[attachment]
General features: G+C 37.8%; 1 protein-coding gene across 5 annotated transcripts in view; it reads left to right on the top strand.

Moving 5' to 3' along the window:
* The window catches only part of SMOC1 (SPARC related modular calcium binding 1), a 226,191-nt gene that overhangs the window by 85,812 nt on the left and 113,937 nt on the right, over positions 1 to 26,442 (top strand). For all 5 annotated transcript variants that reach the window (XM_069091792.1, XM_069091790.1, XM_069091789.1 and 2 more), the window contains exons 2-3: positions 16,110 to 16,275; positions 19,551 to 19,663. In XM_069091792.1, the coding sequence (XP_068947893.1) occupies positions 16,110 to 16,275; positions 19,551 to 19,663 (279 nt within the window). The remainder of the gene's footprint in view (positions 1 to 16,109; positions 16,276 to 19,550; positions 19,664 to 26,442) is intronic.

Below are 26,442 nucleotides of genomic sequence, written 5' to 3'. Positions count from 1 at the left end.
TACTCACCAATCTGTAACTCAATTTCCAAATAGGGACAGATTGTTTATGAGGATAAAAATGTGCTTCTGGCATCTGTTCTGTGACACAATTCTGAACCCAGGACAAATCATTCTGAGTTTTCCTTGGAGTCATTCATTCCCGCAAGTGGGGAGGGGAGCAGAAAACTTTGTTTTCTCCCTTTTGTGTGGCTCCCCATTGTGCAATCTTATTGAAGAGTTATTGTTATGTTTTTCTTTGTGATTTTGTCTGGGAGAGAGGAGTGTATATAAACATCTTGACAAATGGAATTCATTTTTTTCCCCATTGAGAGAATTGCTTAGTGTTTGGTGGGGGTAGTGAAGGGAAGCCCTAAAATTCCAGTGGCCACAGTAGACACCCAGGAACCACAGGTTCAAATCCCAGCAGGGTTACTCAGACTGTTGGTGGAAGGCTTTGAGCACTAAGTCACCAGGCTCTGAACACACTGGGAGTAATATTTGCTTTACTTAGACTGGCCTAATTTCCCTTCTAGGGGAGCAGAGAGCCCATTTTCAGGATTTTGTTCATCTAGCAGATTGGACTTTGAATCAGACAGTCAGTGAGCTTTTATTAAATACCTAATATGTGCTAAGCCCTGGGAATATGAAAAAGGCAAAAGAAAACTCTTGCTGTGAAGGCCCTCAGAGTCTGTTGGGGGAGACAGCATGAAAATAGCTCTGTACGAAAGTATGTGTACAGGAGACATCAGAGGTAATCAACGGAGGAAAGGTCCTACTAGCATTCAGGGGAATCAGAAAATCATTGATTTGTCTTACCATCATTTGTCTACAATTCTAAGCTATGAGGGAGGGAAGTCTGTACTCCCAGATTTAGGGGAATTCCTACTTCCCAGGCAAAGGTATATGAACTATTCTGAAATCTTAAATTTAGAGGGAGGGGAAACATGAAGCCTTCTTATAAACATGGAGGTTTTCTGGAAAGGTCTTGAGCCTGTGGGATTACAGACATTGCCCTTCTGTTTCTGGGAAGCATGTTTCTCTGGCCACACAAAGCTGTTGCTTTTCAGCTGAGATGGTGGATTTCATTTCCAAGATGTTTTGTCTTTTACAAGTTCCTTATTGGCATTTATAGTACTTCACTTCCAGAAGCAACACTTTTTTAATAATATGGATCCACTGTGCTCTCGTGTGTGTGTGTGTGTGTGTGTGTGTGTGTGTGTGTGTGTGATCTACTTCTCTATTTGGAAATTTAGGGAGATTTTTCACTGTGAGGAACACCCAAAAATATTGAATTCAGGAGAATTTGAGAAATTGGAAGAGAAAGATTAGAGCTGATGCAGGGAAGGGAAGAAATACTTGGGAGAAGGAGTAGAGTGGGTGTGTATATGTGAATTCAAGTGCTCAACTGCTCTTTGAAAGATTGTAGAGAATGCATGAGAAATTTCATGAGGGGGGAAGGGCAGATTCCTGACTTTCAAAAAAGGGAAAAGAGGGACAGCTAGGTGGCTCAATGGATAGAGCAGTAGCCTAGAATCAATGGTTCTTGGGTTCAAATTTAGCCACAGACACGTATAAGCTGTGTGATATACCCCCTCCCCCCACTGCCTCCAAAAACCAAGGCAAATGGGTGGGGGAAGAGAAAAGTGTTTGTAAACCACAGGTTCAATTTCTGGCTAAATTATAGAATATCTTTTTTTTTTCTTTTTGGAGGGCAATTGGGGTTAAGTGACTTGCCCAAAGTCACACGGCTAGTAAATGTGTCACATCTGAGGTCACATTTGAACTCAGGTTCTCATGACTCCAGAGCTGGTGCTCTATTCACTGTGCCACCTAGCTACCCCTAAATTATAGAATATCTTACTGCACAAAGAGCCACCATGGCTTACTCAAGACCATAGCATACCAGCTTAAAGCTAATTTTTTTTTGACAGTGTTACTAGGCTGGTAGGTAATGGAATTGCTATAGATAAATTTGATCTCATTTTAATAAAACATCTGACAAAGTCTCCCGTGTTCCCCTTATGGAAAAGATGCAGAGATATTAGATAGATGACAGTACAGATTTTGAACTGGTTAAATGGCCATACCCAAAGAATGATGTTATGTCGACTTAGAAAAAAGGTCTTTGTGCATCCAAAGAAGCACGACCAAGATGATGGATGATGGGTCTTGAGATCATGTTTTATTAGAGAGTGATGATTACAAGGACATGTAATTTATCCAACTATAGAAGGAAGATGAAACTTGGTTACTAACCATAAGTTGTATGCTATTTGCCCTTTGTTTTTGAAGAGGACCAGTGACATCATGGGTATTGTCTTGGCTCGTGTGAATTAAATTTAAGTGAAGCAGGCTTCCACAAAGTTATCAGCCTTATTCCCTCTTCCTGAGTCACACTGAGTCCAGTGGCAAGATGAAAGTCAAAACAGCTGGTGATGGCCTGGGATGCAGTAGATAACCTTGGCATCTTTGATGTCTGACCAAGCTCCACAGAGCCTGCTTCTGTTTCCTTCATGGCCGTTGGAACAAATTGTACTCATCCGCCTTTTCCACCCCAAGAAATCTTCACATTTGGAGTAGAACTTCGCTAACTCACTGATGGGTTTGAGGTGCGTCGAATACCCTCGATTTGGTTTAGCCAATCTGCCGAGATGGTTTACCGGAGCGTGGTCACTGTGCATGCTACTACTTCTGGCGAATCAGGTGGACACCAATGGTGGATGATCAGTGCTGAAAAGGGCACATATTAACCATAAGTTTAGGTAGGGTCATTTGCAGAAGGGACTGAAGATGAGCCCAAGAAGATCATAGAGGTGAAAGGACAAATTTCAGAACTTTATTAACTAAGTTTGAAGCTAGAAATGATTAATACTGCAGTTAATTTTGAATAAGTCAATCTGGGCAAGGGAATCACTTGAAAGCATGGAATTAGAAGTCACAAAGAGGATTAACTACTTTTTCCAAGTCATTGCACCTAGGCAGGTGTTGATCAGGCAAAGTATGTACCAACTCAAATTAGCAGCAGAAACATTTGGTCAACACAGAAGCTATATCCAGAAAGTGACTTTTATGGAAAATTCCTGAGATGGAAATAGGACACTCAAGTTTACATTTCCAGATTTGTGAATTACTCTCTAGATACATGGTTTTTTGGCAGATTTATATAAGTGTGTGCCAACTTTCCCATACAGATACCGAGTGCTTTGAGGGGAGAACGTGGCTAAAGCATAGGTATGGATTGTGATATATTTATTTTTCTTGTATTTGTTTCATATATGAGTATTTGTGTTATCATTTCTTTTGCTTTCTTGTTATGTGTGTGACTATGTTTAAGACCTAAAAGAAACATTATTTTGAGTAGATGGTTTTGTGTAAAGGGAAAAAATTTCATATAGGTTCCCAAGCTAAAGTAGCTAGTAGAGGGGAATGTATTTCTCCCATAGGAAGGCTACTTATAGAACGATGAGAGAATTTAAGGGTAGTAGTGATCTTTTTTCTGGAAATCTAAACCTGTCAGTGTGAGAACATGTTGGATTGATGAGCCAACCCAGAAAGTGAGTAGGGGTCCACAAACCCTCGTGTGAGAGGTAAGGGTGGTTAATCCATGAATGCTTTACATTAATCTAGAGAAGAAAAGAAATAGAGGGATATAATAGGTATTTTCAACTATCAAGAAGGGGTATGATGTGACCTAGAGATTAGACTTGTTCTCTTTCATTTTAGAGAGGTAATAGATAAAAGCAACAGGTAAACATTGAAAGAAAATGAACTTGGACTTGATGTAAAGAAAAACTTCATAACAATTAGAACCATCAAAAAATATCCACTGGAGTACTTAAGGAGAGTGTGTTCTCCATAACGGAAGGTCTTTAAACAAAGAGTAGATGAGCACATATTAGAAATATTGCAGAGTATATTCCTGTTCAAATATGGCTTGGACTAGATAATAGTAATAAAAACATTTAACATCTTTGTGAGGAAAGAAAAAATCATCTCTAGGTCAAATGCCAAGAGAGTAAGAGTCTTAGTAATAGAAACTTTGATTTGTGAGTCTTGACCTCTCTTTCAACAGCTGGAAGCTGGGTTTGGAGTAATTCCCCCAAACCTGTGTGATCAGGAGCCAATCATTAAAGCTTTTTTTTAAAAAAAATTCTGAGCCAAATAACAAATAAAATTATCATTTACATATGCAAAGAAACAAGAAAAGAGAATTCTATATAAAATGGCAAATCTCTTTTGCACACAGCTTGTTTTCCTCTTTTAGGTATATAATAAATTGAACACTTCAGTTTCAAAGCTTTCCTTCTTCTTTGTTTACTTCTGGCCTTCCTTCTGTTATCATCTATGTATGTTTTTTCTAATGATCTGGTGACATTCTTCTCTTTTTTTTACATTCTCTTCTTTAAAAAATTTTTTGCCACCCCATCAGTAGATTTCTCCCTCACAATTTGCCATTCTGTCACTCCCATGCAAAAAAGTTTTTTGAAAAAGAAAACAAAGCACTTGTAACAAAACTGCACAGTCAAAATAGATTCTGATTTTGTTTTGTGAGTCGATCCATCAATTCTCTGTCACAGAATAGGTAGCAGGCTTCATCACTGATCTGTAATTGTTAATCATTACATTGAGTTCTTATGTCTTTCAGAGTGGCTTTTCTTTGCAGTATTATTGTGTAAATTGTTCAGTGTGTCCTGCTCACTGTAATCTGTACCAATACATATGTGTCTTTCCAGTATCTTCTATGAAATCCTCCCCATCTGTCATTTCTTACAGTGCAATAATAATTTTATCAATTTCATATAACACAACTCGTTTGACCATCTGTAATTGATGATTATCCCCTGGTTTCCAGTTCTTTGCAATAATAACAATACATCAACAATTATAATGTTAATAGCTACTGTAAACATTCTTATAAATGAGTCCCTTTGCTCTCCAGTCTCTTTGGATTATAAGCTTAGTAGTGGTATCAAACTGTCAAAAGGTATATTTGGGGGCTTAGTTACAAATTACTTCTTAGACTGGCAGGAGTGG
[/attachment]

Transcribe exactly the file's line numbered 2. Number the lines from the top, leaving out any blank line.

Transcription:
Moving 5' to 3' along the window: